The Decemberists may have finally met their match. The band has been working with British singer Olivia Chaney under the name Offa Rex — a reference to an Anglo-Saxon king. Their album, released on July 14 and produced by local whiz Tucker Martine, is called “The Queen of Hearts.”
The partnership was formed by The Hazards of Love. The Decemberists’ hard-rocking, over-the-top concept album was the first taste Olivia Chaney had of their music, and she loved it. We sat down to talk with Colin and Olivia about working together.
Q&A with Olivia Chaney and Colin Meloy
April Baer: So how did this collaboration happen?
Olivia Chaney: I just kept hearing about them. There seemed to be overlaps. Like, culturally, he took his inspiration from traditional music and then did his own completely out there kind of wild thing with that. I kind of became a fan from afar in that sense.
Colin Meloy: I think what appealed to me about Olivia’s music was that it did feel contemporary. There’s a fine line between making old material your own and contemporizing it. With Olivia, there was no line there. It didn’t feel like the music was being over thought. It felt like her voice and yet so anchored to the source material.
Baer: Olivia, some would argue that The Decemberists are actually a hard rock band masquerading in structures of folk tradition. Was there anything scary about jumping into all that?
Chaney: Not scary. But I think I was a little daunted that I might not be able to make things sound how I wanted them to sound. Because my whole life I wasn’t tending to sing with hard rock bands, if that’s what we can call The Decemberists, not that kind of conventional band setup with drums and bass. Colin and I did have conversations about how were we going to approach the songs.
Baer: What are some of the fingerprints you feel you left on the songs and instrumentation overall approach?
Meloy: This is the first and biggest musical collaboration I’ve done and it definitely is a learning process. We lovingly refer to The Decemberists as a benevolent dictatorship. Which is something that has worked, you know, you’ve got one captain at the helm but this was certainly two captains—
Chaney: He’s being so PC right now.
Meloy: If not three, if you want to throw Tucker in there. There were definitely times — and there will probably continue to be, as we embark on the road — of just trying to find that middle place.
Baer: How did you two go beyond mutual admiration to actually working together?
Meloy: I’d heard Olivia’s record and had loved it. So she came out on the road with us opening some shows a couple of years ago. I kind of pitched it to her. I really wanted to do Willie O’ Winsbury, the Anne Briggs song. In retrospect, I just wanted to live out this fantasy of playing bazooka alongside somebody singing Willie O’ Winsbury and she demurred and soon that desire to do a song grew into “let’s make a whole record together.”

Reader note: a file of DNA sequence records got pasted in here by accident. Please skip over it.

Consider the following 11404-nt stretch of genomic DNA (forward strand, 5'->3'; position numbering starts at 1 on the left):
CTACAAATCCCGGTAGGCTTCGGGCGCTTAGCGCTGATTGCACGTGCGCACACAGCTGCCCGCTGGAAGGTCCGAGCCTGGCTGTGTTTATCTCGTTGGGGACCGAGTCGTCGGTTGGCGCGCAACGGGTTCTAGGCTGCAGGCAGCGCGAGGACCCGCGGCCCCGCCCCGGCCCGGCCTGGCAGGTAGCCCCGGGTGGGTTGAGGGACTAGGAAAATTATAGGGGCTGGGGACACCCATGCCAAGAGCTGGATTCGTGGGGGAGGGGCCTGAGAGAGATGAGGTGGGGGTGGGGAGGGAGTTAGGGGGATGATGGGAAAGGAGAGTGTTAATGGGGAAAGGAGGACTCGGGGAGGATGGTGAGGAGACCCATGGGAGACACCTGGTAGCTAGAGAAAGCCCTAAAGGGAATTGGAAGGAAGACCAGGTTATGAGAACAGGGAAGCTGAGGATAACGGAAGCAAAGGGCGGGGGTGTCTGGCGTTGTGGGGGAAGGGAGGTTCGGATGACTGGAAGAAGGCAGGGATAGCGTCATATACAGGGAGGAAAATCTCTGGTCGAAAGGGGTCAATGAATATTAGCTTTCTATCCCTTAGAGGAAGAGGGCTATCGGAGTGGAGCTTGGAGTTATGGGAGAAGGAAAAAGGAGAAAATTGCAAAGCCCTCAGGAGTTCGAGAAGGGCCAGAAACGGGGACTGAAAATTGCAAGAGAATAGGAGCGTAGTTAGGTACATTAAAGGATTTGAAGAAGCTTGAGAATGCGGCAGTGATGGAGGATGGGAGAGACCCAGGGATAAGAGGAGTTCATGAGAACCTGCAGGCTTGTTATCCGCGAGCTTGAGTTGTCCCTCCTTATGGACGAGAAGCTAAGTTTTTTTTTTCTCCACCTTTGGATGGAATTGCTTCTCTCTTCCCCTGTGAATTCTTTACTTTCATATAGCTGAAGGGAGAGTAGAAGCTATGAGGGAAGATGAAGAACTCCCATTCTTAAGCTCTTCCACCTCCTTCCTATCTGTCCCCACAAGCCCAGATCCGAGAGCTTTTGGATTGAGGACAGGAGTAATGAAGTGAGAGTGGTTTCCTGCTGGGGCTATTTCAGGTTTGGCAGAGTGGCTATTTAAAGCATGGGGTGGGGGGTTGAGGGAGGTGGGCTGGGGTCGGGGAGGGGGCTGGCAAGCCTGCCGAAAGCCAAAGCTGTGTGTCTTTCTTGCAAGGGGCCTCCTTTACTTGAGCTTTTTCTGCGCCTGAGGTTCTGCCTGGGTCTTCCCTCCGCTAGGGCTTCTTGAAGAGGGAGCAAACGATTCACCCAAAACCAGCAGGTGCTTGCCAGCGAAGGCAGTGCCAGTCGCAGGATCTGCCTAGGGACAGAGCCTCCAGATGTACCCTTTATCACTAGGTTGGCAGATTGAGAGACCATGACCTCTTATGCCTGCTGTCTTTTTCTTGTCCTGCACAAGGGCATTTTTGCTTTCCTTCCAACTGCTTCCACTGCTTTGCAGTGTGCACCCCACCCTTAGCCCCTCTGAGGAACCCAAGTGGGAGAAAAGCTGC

Baer: The arrangement on that song, Willie O’ Winsbury, is really lovingly constructed.
Chaney: Funnily enough, actually I flew over with arrangements under my arm. And then once I was in Portland I was still staying up late, and I’d borrow Tucker’s guitar. I was just kind of jet lagged and just trying to come up with something. But then somehow we were jamming and it just ended up whittling down to essentially me, Colin, and Nate on upright. And then Tucker just stepped in, truly being, in a sense, an old school producer, and it was just one old mic in the middle of the room. We actually all took our cams off so it was like, properly folk, effectively no amplification, feeling like we weren’t even mic’d up. Yeah, it was a real kind of physical performance, I felt, from all of us. It was a really special moment.
Baer: I was going to thank you two for the lovely Roberta Flack cover, and then something just made me Google it and I found out what many other American listeners might not know: this song, The First Time Ever I Saw Your Face, was written by Ewan MacColl for Peggy Seeger. Olivia, that song has been so widely covered. How did you find your way into it?
Chaney: By not listening to any of them. I mean, really, I’m half serious.
Meloy: I think, going back, I ended up discovering the Peggy Seeger version. The Roberta Flack one is sort of smooth and gorgeous and lilting, whereas there’s almost sort of a jarring kind of folk art thing going on in Peggy’s. And that feels like more a part of the song anyway.
Chaney: It was really nice to be handed the license to approach something like that because I don’t think I ever would have dared, on my own.
Baer: These songs really shine when you spend time in a studio doing beautiful, thought-out recordings. But they’re also the kind of songs you can sing out loud in the car, or around a campfire. This kind of music isn’t necessarily meant to sit under glass. What will it mean to perform these songs live throughout the summer?
Chaney: I actually think it’ll be really fun to recreate. It’ll probably be challenging at times when we don’t have all the overdubs. But actually, a lot the record was pretty live and raw already, in a way, and also we did it to tape, so it’s not as if we nitpicked digitally for months and months after. It’s pretty fresh in that sense.
Meloy: It wasn’t something that was really crafted in the studio.